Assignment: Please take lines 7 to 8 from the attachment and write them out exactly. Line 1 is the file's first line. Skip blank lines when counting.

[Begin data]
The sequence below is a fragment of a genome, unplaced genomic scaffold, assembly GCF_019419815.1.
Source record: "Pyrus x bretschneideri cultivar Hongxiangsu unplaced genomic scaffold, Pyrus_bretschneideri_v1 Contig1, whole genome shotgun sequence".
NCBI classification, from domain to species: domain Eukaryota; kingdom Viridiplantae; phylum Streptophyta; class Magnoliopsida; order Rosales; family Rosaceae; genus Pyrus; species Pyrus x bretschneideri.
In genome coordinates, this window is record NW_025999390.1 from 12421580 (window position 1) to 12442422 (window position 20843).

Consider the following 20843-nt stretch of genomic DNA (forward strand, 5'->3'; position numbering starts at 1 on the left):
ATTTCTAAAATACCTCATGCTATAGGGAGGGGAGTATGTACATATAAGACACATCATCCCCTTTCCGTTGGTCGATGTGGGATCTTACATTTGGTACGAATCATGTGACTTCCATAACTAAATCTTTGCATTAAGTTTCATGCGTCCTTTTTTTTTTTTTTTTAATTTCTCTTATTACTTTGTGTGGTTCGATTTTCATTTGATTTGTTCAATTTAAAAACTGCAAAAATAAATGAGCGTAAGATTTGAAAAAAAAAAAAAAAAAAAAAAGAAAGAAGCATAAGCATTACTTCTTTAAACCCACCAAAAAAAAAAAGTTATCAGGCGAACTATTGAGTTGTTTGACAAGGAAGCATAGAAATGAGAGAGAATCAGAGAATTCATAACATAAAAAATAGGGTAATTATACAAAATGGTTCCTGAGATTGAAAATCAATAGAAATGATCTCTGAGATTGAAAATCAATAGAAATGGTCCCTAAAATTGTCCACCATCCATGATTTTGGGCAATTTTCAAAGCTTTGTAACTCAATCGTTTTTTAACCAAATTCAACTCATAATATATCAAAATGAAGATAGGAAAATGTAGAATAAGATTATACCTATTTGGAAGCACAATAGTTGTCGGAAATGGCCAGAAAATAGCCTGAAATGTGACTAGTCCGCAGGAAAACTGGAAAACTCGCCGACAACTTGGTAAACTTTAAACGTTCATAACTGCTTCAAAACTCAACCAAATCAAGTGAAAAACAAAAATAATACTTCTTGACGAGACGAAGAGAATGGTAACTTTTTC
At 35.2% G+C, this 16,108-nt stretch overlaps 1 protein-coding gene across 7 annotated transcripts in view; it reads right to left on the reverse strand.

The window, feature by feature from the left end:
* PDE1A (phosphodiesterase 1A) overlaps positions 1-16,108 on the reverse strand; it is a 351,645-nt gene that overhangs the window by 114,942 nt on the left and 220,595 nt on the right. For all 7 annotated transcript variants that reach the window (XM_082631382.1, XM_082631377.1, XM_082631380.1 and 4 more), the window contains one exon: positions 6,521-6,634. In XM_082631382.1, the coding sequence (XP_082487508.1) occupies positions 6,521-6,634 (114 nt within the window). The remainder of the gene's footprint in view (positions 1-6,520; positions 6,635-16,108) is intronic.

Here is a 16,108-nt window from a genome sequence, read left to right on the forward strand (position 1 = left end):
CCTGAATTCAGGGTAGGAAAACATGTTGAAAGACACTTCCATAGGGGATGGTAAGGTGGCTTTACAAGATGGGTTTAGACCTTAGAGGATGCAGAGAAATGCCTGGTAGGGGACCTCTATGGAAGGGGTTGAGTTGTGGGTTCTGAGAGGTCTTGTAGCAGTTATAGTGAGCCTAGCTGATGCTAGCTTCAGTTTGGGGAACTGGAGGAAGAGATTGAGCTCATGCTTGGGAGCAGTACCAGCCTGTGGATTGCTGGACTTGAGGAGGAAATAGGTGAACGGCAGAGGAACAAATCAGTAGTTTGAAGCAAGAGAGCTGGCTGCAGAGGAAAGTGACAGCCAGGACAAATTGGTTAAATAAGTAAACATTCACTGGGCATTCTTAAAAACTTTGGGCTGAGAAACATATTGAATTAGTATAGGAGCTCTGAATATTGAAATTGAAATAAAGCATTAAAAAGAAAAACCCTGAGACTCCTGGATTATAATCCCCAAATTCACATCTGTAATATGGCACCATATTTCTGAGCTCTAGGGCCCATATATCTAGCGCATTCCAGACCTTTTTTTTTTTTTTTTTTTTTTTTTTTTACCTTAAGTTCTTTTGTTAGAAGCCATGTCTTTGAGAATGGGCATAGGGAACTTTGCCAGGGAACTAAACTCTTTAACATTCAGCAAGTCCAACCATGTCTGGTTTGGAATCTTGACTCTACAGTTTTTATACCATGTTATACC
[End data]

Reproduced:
At 35.2% G+C, this 16,108-nt stretch overlaps 1 protein-coding gene across 7 annotated transcripts in view; it reads right to left on the reverse strand.

The window, feature by feature from the left end: